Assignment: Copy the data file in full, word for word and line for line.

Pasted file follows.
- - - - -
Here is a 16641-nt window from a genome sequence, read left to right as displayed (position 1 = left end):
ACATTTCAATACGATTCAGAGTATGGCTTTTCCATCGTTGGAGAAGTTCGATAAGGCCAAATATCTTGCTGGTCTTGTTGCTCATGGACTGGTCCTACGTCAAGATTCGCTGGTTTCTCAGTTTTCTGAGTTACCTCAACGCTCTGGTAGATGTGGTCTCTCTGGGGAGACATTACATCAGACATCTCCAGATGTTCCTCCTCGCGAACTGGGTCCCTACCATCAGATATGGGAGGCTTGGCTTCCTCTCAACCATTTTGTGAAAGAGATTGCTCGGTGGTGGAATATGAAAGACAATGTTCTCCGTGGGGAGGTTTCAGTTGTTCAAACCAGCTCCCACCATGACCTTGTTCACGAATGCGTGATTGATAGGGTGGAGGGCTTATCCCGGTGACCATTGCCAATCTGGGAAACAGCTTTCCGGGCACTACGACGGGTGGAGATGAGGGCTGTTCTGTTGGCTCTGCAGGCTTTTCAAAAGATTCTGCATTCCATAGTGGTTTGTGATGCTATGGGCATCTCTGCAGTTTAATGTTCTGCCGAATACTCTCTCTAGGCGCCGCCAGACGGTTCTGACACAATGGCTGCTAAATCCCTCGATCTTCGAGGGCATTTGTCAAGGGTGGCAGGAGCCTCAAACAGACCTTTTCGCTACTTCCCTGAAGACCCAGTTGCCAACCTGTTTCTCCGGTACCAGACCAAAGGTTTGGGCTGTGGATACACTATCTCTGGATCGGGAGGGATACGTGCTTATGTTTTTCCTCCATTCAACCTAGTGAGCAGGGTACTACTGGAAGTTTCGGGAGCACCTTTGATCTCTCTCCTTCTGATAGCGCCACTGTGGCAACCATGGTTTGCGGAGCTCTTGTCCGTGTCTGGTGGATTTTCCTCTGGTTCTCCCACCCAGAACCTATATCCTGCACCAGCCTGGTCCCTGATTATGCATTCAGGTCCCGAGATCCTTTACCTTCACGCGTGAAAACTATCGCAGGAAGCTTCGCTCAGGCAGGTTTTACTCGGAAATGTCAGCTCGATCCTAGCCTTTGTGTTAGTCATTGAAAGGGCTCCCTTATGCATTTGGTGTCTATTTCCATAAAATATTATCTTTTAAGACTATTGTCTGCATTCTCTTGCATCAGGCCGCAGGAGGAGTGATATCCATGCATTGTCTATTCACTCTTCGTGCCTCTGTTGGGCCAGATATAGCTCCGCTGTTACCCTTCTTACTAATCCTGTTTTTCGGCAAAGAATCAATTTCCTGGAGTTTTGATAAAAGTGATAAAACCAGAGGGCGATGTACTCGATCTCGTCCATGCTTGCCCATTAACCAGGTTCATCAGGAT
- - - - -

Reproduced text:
Here is a 16641-nt window from a genome sequence, read left to right as displayed (position 1 = left end):
ACATTTCAATACGATTCAGAGTATGGCTTTTCCATCGTTGGAGAAGTTCGATAAGGCCAAATATCTTGCTGGTCTTGTTGCTCATGGACTGGTCCTACGTCAAGATTCGCTGGTTTCTCAGTTTTCTGAGTTACCTCAACGCTCTGGTAGATGTGGTCTCTCTGGGGAGACATTACATCAGACATCTCCAGATGTTCCTCCTCGCGAACTGGGTCCCTACCATCAGATATGGGAGGCTTGGCTTCCTCTCAACCATTTTGTGAAAGAGATTGCTCGGTGGTGGAATATGAAAGACAATGTTCTCCGTGGGGAGGTTTCAGTTGTTCAAACCAGCTCCCACCATGACCTTGTTCACGAATGCGTGATTGATAGGGTGGAGGGCTTATCCCGGTGACCATTGCCAATCTGGGAAACAGCTTTCCGGGCACTACGACGGGTGGAGATGAGGGCTGTTCTGTTGGCTCTGCAGGCTTTTCAAAAGATTCTGCATTCCATAGTGGTTTGTGATGCTATGGGCATCTCTGCAGTTTAATGTTCTGCCGAATACTCTCTCTAGGCGCCGCCAGACGGTTCTGACACAATGGCTGCTAAATCCCTCGATCTTCGAGGGCATTTGTCAAGGGTGGCAGGAGCCTCAAACAGACCTTTTCGCTACTTCCCTGAAGACCCAGTTGCCAACCTGTTTCTCCGGTACCAGACCAAAGGTTTGGGCTGTGGATACACTATCTCTGGATCGGGAGGGATACGTGCTTATGTTTTTCCTCCATTCAACCTAGTGAGCAGGGTACTACTGGAAGTTTCGGGAGCACCTTTGATCTCTCTCCTTCTGATAGCGCCACTGTGGCAACCATGGTTTGCGGAGCTCTTGTCCGTGTCTGGTGGATTTTCCTCTGGTTCTCCCACCCAGAACCTATATCCTGCACCAGCCTGGTCCCTGATTATGCATTCAGGTCCCGAGATCCTTTACCTTCACGCGTGAAAACTATCGCAGGAAGCTTCGCTCAGGCAGGTTTTACTCGGAAATGTCAGCTCGATCCTAGCCTTTGTGTTAGTCATTGAAAGGGCTCCCTTATGCATTTGGTGTCTATTTCCATAAAATATTATCTTTTAAGACTATTGTCTGCATTCTCTTGCATCAGGCCGCAGGAGGAGTGATATCCATGCATTGTCTATTCACTCTTCGTGCCTCTGTTGGGCCAGATATAGCTCCGCTGTTACCCTTCTTACTAATCCTGTTTTTCGGCAAAGAATCAATTTCCTGGAGTTTTGATAAAAGTGATAAAACCAGAGGGCGATGTACTCGATCTCGTCCATGCTTGCCCATTAACCAGGTTCATCAGGAT